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PLoS One. 2013 Oct 18;8(10):e76426. doi: 10.1371/journal.pone.0076426. eCollection 2013.

Are ethnic and gender specific equations needed to derive fat free mass from bioelectrical impedance in children of South asian, black african-Caribbean and white European origin? Results of the assessment of body composition in children study.

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1
Division of Population Health Sciences and Education, St George's, University of London, London, United Kingdom.

Abstract

BACKGROUND:

Bioelectrical impedance analysis (BIA) is a potentially valuable method for assessing lean mass and body fat levels in children from different ethnic groups. We examined the need for ethnic- and gender-specific equations for estimating fat free mass (FFM) from BIA in children from different ethnic groups and examined their effects on the assessment of ethnic differences in body fat.

METHODS:

Cross-sectional study of children aged 8-10 years in London Primary schools including 325 South Asians, 250 black African-Caribbeans and 289 white Europeans with measurements of height, weight and arm-leg impedance (Z; Bodystat 1500). Total body water was estimated from deuterium dilution and converted to FFM. Multilevel models were used to derive three types of equation {A: FFM = linear combination(height+weight+Z); B: FFM = linear combination(height(2)/Z); C: FFM = linear combination(height(2)/Z+weight)}.

RESULTS:

Ethnicity and gender were important predictors of FFM and improved model fit in all equations. The models of best fit were ethnicity and gender specific versions of equation A, followed by equation C; these provided accurate assessments of ethnic differences in FFM and FM. In contrast, the use of generic equations led to underestimation of both the negative South Asian-white European FFM difference and the positive black African-Caribbean-white European FFM difference (by 0.53 kg and by 0.73 kg respectively for equation A). The use of generic equations underestimated the positive South Asian-white European difference in fat mass (FM) and overestimated the positive black African-Caribbean-white European difference in FM (by 4.7% and 10.1% respectively for equation A). Consistent results were observed when the equations were applied to a large external data set.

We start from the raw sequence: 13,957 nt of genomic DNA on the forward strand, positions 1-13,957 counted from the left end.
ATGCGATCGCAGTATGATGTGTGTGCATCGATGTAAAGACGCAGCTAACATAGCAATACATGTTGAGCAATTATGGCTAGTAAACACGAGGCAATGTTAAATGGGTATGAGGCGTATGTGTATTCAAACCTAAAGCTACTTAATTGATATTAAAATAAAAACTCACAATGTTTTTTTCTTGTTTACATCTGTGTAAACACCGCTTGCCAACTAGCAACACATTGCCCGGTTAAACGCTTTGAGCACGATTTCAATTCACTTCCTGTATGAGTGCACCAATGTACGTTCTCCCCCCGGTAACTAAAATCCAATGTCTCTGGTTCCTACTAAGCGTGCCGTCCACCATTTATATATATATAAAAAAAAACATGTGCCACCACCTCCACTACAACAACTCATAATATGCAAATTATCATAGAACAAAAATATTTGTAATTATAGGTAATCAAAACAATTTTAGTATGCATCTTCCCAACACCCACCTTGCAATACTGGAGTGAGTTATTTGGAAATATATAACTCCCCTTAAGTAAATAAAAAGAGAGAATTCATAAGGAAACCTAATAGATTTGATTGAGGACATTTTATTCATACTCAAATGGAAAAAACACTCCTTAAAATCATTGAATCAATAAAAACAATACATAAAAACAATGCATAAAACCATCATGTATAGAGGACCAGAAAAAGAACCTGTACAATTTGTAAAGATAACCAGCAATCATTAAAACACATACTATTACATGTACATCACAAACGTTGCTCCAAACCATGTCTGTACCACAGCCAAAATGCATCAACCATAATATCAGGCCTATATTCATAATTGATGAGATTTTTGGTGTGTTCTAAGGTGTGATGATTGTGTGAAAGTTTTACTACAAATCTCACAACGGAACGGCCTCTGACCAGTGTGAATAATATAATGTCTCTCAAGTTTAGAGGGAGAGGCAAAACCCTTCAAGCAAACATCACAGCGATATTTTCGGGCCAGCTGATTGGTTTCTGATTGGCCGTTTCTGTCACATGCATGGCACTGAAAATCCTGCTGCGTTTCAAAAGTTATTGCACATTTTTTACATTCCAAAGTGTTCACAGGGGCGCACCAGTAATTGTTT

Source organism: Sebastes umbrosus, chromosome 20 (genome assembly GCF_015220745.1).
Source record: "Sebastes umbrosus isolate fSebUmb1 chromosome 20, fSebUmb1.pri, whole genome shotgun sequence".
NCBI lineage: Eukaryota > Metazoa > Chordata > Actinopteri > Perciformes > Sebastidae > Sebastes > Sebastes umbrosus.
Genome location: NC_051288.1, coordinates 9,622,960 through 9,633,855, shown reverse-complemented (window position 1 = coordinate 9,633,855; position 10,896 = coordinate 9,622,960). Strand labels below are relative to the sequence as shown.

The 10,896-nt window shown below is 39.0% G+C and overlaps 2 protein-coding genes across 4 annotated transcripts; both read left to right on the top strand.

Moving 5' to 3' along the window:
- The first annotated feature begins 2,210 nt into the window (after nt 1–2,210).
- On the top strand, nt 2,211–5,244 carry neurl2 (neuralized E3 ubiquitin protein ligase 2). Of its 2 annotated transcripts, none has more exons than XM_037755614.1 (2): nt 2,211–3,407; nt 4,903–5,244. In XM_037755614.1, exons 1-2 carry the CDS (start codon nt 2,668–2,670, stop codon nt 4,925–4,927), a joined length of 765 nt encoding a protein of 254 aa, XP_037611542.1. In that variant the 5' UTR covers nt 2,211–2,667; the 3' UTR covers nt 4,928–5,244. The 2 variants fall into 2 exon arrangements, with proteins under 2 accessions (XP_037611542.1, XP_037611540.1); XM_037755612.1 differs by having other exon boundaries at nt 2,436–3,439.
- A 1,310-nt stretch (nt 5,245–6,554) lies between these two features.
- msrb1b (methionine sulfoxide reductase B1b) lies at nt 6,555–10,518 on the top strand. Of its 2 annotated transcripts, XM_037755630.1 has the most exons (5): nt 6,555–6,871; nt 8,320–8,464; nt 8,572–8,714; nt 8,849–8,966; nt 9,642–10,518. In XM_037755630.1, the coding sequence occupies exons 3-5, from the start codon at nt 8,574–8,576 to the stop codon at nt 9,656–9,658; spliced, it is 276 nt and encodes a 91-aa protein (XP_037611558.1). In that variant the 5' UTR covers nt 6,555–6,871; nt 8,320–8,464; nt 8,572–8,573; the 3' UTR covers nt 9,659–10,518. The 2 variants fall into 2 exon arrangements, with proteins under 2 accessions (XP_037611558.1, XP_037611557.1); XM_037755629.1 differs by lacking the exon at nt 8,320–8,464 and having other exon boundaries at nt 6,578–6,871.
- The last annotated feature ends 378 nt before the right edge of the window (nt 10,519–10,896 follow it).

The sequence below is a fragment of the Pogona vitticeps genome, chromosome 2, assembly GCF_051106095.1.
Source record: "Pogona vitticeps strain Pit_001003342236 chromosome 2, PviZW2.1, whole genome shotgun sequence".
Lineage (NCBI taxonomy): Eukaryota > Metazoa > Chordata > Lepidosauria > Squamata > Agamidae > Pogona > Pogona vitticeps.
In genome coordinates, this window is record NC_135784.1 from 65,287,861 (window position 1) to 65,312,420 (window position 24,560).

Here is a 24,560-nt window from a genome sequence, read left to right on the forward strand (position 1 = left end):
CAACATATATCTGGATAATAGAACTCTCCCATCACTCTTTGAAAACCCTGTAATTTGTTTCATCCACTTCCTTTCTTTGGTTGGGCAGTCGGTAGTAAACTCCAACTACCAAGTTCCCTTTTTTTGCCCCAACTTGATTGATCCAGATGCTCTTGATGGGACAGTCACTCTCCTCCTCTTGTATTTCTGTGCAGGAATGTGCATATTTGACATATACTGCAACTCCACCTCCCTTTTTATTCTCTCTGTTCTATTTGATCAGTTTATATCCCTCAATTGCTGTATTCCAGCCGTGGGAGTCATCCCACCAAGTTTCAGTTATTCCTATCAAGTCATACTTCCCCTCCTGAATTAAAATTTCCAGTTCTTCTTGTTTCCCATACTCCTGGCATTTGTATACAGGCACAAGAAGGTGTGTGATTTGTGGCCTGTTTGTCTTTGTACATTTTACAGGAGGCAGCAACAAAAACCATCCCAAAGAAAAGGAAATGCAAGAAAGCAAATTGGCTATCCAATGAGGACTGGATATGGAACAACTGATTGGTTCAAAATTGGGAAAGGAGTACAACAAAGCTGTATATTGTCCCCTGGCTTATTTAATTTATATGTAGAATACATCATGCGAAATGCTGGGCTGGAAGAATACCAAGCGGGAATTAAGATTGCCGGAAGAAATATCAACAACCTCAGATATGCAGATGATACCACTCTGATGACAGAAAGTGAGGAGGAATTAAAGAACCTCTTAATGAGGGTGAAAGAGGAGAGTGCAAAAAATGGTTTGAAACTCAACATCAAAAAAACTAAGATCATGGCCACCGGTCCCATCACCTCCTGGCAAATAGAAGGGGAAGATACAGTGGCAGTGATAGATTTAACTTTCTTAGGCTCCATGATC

CONCLUSIONS:

Ethnic- and gender-specific equations for predicting FFM from BIA provide better estimates of ethnic differences in FFM and FM in children, while generic equations can misrepresent these ethnic differences.

PMID:
24204625
PMCID:
PMC3799736
DOI:
10.1371/journal.pone.0076426
[Indexed for MEDLINE]
Free PMC Article
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